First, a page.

Transient erythroblastopenia of childhood
|Transient erythroblastopenia of childhood|
Signs and symptoms
Individuals with TEC have a median age of presentation of 18–26 months; however, the disorder may occur in infants younger than 6 months and in children as old as age 10 years. Because of the gradual onset of the anemia, children are often healthier than expected from their low hemoglobin levels.
The cause of TEC is unknown, but it thought to be triggered by a viral infection. While rare cases have been attributed to infection with Parvovirus B19, the majority of cases are not related to Parvovirus infection. This is in contrast to transient aplastic crisis, seen in patients with hemoglobinopathies such as sickle cell disease, which is usually caused by Parvovirus infection.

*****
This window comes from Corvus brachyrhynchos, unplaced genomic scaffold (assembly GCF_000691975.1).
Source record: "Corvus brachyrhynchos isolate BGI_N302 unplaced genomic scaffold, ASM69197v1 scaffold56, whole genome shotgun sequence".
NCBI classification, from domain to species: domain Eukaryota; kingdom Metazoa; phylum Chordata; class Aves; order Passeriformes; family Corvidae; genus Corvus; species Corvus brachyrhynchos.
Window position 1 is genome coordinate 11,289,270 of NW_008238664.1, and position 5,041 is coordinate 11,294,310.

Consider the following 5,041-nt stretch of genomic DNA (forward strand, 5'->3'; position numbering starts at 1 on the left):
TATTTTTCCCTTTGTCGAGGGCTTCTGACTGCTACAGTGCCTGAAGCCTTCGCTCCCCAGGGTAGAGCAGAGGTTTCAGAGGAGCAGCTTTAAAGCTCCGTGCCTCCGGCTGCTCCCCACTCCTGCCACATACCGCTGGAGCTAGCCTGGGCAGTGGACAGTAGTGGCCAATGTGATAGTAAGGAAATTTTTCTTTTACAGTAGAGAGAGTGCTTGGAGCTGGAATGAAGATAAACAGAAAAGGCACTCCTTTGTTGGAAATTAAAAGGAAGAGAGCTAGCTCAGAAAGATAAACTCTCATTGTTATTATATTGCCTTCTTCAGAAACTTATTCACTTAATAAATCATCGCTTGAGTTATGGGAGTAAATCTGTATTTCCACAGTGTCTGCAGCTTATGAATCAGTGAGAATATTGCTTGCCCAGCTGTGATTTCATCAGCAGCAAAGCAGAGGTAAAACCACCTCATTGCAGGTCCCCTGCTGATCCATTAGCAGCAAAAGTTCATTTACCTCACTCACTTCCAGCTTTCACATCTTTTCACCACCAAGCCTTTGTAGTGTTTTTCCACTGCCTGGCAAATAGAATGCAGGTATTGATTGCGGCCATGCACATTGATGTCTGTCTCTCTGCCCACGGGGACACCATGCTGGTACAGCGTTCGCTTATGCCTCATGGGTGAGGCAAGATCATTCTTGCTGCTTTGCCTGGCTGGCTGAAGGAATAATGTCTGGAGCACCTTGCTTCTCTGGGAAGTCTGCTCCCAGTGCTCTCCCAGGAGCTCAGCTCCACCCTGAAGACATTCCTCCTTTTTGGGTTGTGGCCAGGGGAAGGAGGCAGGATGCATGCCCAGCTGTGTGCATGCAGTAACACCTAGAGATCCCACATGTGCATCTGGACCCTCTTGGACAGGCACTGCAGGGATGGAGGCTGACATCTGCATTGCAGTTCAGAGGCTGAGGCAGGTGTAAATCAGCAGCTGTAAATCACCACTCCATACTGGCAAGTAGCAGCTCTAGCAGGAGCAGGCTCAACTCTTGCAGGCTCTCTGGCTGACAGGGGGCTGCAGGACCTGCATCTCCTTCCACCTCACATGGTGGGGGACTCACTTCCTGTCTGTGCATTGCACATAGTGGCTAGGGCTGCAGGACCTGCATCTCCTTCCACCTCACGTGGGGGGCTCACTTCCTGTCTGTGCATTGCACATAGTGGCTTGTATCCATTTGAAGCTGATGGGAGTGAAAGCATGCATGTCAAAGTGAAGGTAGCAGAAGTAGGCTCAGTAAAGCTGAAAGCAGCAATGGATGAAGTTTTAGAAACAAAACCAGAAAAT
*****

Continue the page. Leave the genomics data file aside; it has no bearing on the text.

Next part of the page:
Most patients recover completely within 1–2 months. However many reported cases have lasted 18–24 months and longer.
- Geetha D, Zachary JB, Baldado HM, Kronz JD, Kraus ES (December 2000). "Pure red cell aplasia caused by Parvovirus B19 infection in solid organ transplant recipients: a case report and review of literature". Clinical Transplantation. 14 (6): 586–91. doi:10.1034/j.1399-0012.2000.140612.x. PMID 11127313. Retrieved 2011-12-09.
- Prassouli A, Papadakis V, Tsakris A, et al. (June 2005). "Classic transient erythroblastopenia of childhood with human parvovirus B19 genome detection in the blood and bone marrow". Journal of Pediatric Hematology/oncology. 27 (6): 333–6. doi:10.1097/01.mph.0000169249.72858.8c. PMID 15956889. Retrieved 2011-12-09.
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